What is it about artwork that catches our attention? Is it the colors? Or maybe the artist’s story. As an art newbie, I don’t have knowledge of the proper technical skills or techniques. I don’t know what makes a piece of art great. I have minimal understanding of the intricacies of painting, but what I do know is how it makes me feel.
Between the cold weather and COVID, it might be a challenge finding fun ways to stay busy in the winter. There’s no need to stare at your ceiling out of boredom. Staying home can be just as fun and productive as putting real clothes on and going out! These 10 ways to stay busy in the winter will have you saying “paaaar-tay!”
· Call up your friend or a close relative
· Clean out your closet
· Give yourself a manicure
· Read a good book
· TV time!
· Start scrapbooking
· Bake a delicious cake
· Take up knitting
· Have a dance party in your pajamas!
· Virtual Zumba classes
For many people, the mere concept of sitting at home is enough to make you feel like you are swimming in a sea of boredom. But it doesn’t have to be that way! Try out these different ways to stay busy in the winter and see how it works for you!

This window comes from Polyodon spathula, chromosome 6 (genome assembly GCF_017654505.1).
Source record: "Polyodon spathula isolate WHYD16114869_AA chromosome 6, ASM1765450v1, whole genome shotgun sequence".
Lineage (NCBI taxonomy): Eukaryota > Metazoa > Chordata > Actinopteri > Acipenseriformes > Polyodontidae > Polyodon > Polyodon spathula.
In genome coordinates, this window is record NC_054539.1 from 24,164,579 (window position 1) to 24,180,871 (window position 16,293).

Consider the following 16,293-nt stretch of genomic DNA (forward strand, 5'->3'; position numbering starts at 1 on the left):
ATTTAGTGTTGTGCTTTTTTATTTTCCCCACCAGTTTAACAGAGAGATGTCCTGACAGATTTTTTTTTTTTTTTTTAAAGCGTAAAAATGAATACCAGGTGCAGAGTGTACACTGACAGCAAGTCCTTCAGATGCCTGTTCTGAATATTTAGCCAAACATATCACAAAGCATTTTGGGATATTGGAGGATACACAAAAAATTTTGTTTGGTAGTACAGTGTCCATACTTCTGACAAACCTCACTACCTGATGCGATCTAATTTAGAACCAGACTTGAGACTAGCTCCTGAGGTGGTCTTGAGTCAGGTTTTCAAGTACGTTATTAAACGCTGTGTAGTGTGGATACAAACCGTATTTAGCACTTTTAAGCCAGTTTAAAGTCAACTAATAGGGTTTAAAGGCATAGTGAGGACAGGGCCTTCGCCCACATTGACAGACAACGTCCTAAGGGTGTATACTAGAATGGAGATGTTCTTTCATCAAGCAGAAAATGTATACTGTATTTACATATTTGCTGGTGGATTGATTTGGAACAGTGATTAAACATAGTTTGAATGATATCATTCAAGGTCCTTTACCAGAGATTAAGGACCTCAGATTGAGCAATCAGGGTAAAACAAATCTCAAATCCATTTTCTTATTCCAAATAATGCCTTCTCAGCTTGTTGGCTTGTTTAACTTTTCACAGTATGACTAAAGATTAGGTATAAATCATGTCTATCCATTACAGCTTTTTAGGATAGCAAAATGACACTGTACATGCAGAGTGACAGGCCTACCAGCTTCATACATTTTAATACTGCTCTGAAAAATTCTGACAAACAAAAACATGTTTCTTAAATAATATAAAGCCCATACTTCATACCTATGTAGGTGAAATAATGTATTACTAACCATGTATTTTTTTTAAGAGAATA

You might find that you keep the sea of boredom at bay!
Is it MS, or is it something else? If you are experiencing numbness and tingling in your body, these symptoms could be caused by MS. On the other hand, there are many illnesses that easily mimic MS symptoms. To help figure out what is going on, the next step is to make an appointment with your primary care physician. If your doctor suspects MS, you’ll probably be referred to a neurologist for a definitive MS diagnosis.
B – Brain MRI
The MRI scans the brain using a computer, radiofrequency stimulator, and a huge magnet. Good news, MRIs do not expose patients to radiation, and helps doctors get a clear picture of what’s happening in the Brain. The MRI is used to assess the size and location of lesions in persons with multiple sclerosis. Contrast enhancement is often used to help to better assess inflammation and determine if MS is present in the Brain.
C – Consider Your Treatment Options
MS can be treated with a variety of effective FDA-Approved drugs. These medications can be recommended for all three types of MS. There are three main goals of MS treatment. Firstly, is to limit MS activity and development. Secondly, is to lessen the severity and duration of a relapse. And lastly, is to treat MS symptoms. All of these medications are typically administered by a doctor who specializes in MS or a neurologist. To download a list of FDA-Approved MS medications, please click here.